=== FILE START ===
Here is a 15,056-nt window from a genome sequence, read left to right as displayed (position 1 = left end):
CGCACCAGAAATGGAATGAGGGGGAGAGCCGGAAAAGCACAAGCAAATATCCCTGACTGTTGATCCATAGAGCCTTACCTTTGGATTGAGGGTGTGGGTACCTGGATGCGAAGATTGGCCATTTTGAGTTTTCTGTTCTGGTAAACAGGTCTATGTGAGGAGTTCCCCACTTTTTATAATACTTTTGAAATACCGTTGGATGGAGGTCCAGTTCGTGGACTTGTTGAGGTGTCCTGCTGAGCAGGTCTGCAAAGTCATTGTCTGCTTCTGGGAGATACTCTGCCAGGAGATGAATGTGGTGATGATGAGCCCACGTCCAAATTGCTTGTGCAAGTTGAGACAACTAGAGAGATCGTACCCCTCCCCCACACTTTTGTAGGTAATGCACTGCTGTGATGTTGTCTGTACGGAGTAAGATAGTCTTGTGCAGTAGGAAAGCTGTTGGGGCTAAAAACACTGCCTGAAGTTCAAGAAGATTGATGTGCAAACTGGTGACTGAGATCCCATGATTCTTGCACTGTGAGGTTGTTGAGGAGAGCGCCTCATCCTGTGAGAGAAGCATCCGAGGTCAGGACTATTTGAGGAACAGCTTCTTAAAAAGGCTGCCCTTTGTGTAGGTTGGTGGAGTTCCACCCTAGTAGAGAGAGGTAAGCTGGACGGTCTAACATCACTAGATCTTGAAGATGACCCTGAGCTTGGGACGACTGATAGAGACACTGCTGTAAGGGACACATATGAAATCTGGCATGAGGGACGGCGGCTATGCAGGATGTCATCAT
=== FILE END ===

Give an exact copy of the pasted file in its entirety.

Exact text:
Here is a 15,056-nt window from a genome sequence, read left to right as displayed (position 1 = left end):
CGCACCAGAAATGGAATGAGGGGGAGAGCCGGAAAAGCACAAGCAAATATCCCTGACTGTTGATCCATAGAGCCTTACCTTTGGATTGAGGGTGTGGGTACCTGGATGCGAAGATTGGCCATTTTGAGTTTTCTGTTCTGGTAAACAGGTCTATGTGAGGAGTTCCCCACTTTTTATAATACTTTTGAAATACCGTTGGATGGAGGTCCAGTTCGTGGACTTGTTGAGGTGTCCTGCTGAGCAGGTCTGCAAAGTCATTGTCTGCTTCTGGGAGATACTCTGCCAGGAGATGAATGTGGTGATGATGAGCCCACGTCCAAATTGCTTGTGCAAGTTGAGACAACTAGAGAGATCGTACCCCTCCCCCACACTTTTGTAGGTAATGCACTGCTGTGATGTTGTCTGTACGGAGTAAGATAGTCTTGTGCAGTAGGAAAGCTGTTGGGGCTAAAAACACTGCCTGAAGTTCAAGAAGATTGATGTGCAAACTGGTGACTGAGATCCCATGATTCTTGCACTGTGAGGTTGTTGAGGAGAGCGCCTCATCCTGTGAGAGAAGCATCCGAGGTCAGGACTATTTGAGGAACAGCTTCTTAAAAAGGCTGCCCTTTGTGTAGGTTGGTGGAGTTCCACCCTAGTAGAGAGAGGTAAGCTGGACGGTCTAACATCACTAGATCTTGAAGATGACCCTGAGCTTGGGACGACTGATAGAGACACTGCTGTAAGGGACACATATGAAATCTGGCATGAGGGACGGCGGCTATGCAGGATGTCATCAT